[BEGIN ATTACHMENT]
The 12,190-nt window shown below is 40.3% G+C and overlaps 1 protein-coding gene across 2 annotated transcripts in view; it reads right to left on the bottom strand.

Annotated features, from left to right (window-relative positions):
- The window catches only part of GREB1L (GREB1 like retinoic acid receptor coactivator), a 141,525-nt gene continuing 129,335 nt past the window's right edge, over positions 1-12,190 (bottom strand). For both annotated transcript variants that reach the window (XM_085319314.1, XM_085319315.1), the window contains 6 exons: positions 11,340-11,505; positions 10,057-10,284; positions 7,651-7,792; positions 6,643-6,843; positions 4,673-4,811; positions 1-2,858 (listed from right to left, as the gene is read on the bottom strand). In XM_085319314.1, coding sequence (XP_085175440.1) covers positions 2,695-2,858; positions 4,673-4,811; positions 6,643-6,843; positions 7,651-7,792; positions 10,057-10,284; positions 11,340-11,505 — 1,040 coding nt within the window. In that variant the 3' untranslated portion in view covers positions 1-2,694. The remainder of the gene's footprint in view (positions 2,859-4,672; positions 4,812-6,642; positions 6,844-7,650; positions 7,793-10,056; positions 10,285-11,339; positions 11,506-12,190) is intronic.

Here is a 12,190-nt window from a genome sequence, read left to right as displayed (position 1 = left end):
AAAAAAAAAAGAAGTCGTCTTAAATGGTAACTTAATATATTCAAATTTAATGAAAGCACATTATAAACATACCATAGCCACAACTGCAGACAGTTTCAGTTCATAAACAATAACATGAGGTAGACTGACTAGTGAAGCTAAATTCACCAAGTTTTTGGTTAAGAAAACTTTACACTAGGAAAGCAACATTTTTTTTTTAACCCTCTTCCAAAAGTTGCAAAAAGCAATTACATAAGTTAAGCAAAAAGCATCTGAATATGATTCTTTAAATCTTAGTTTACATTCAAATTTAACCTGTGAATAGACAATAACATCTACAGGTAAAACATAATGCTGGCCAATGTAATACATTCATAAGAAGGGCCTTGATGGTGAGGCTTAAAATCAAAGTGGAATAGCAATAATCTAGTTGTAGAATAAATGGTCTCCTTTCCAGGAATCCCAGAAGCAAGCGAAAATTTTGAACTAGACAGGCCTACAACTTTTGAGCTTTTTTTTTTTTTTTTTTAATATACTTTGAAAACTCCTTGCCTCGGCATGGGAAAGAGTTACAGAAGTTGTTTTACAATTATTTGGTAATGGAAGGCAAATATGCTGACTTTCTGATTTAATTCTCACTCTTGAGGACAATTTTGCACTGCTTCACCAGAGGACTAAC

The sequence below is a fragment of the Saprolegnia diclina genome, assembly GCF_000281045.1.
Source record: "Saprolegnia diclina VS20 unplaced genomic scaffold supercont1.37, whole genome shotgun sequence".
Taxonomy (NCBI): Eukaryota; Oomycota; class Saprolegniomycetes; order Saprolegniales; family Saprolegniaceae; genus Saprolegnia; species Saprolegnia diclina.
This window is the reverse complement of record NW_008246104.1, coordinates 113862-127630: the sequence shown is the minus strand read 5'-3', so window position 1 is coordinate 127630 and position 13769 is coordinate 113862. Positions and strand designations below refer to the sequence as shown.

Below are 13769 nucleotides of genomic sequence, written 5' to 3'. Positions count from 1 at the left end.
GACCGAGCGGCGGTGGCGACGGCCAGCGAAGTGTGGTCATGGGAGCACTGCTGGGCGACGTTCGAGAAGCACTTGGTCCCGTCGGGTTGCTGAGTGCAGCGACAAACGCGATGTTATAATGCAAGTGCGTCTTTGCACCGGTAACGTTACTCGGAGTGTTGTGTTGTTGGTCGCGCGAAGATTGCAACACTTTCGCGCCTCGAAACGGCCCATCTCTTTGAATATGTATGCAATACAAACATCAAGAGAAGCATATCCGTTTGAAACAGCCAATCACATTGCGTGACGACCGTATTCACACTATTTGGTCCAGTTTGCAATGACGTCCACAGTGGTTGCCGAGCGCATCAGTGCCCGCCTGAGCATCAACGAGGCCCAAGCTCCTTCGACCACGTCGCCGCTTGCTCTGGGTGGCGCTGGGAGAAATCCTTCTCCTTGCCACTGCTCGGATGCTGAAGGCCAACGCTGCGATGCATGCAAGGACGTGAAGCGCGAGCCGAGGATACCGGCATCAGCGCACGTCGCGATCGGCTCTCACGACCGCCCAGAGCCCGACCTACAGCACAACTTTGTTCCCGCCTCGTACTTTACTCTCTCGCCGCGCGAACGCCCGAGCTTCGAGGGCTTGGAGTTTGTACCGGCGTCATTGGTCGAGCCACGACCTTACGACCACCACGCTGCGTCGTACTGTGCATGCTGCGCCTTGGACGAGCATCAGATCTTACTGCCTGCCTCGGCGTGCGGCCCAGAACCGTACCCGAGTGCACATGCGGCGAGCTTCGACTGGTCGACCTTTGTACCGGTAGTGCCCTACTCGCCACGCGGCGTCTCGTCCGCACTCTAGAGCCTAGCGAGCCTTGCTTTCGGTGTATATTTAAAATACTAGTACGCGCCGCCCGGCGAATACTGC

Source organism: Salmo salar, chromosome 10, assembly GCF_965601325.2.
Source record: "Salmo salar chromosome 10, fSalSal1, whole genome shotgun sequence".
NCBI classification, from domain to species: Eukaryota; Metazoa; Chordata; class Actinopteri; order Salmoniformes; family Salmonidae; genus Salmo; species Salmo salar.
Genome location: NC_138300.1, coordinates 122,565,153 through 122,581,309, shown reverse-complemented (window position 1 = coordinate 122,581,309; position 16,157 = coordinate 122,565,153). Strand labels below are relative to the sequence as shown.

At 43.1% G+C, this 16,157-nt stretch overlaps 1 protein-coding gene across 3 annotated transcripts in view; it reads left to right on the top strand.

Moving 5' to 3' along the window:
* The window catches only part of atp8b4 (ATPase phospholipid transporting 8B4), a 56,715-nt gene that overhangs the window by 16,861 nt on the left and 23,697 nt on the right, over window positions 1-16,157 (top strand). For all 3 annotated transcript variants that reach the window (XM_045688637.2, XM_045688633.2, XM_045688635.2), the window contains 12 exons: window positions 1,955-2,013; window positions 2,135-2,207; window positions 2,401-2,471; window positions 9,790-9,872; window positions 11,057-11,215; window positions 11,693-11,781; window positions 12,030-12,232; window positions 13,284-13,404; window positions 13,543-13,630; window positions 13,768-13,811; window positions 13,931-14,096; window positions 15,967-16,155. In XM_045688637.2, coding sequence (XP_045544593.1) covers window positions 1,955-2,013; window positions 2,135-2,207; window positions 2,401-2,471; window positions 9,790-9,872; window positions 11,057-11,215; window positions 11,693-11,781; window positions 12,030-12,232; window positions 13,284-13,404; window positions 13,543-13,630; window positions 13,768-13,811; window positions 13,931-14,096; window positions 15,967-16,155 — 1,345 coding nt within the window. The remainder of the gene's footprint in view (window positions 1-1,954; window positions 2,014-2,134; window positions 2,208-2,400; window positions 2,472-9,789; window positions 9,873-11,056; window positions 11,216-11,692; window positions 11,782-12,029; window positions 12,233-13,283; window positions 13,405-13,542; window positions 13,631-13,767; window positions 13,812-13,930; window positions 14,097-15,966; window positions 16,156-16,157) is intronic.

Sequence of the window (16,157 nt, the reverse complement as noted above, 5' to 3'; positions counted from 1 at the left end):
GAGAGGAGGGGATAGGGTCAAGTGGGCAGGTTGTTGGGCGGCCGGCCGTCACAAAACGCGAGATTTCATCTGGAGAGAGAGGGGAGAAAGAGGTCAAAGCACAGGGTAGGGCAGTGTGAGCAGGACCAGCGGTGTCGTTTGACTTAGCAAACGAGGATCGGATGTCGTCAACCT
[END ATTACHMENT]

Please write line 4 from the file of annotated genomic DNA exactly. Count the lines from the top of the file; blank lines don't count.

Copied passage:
Here is a 12,190-nt window from a genome sequence, read left to right as displayed (position 1 = left end):